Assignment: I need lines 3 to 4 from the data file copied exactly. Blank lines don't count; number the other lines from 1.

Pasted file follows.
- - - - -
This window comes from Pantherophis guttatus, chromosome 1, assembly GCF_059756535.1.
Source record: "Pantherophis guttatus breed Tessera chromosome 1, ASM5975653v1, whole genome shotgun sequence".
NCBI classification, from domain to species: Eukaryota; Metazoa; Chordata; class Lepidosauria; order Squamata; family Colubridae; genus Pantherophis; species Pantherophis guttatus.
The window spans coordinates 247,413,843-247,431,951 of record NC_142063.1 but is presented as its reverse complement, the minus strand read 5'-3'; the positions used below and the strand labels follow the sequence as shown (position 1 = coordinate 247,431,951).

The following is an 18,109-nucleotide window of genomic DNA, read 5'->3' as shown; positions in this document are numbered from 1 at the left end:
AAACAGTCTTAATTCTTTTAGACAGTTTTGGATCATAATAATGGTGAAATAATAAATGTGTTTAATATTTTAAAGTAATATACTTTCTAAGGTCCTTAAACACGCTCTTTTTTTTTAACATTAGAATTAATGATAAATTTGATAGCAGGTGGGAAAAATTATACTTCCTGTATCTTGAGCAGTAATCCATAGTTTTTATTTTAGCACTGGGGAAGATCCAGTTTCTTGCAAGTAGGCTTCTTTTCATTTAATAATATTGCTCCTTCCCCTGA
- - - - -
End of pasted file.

NCBI classification, from domain to species: Eukaryota; Metazoa; Chordata; class Lepidosauria; order Squamata; family Colubridae; genus Pantherophis; species Pantherophis guttatus.
The window spans coordinates 247,413,843-247,431,951 of record NC_142063.1 but is presented as its reverse complement, the minus strand read 5'-3'; the positions used below and the strand labels follow the sequence as shown (position 1 = coordinate 247,431,951).